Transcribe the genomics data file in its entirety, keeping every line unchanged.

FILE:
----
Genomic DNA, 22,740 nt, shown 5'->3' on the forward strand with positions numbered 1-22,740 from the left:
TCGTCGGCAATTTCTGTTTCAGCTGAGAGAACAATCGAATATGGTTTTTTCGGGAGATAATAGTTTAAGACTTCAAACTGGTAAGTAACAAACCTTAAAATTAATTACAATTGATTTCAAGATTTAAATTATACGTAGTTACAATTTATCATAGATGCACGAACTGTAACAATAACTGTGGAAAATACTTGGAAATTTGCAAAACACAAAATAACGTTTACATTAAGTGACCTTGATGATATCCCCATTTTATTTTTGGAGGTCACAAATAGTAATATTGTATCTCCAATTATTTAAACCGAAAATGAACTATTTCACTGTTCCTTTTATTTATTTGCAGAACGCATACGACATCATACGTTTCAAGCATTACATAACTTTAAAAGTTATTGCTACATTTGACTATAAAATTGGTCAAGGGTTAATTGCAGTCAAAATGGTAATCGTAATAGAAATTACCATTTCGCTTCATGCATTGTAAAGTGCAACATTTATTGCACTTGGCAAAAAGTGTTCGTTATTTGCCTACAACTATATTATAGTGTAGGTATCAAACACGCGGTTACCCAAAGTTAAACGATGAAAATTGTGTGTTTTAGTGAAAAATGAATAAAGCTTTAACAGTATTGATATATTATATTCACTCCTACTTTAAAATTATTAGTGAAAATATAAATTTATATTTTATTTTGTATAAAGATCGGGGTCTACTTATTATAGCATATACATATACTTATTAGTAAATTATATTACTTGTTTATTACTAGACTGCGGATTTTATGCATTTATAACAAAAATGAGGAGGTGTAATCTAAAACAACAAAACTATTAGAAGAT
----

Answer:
Genomic DNA, 22,740 nt, shown 5'->3' on the forward strand with positions numbered 1-22,740 from the left:
TCGTCGGCAATTTCTGTTTCAGCTGAGAGAACAATCGAATATGGTTTTTTCGGGAGATAATAGTTTAAGACTTCAAACTGGTAAGTAACAAACCTTAAAATTAATTACAATTGATTTCAAGATTTAAATTATACGTAGTTACAATTTATCATAGATGCACGAACTGTAACAATAACTGTGGAAAATACTTGGAAATTTGCAAAACACAAAATAACGTTTACATTAAGTGACCTTGATGATATCCCCATTTTATTTTTGGAGGTCACAAATAGTAATATTGTATCTCCAATTATTTAAACCGAAAATGAACTATTTCACTGTTCCTTTTATTTATTTGCAGAACGCATACGACATCATACGTTTCAAGCATTACATAACTTTAAAAGTTATTGCTACATTTGACTATAAAATTGGTCAAGGGTTAATTGCAGTCAAAATGGTAATCGTAATAGAAATTACCATTTCGCTTCATGCATTGTAAAGTGCAACATTTATTGCACTTGGCAAAAAGTGTTCGTTATTTGCCTACAACTATATTATAGTGTAGGTATCAAACACGCGGTTACCCAAAGTTAAACGATGAAAATTGTGTGTTTTAGTGAAAAATGAATAAAGCTTTAACAGTATTGATATATTATATTCACTCCTACTTTAAAATTATTAGTGAAAATATAAATTTATATTTTATTTTGTATAAAGATCGGGGTCTACTTATTATAGCATATACATATACTTATTAGTAAATTATATTACTTGTTTATTACTAGACTGCGGATTTTATGCATTTATAACAAAAATGAGGAGGTGTAATCTAAAACAACAAAACTATTAGAAGAT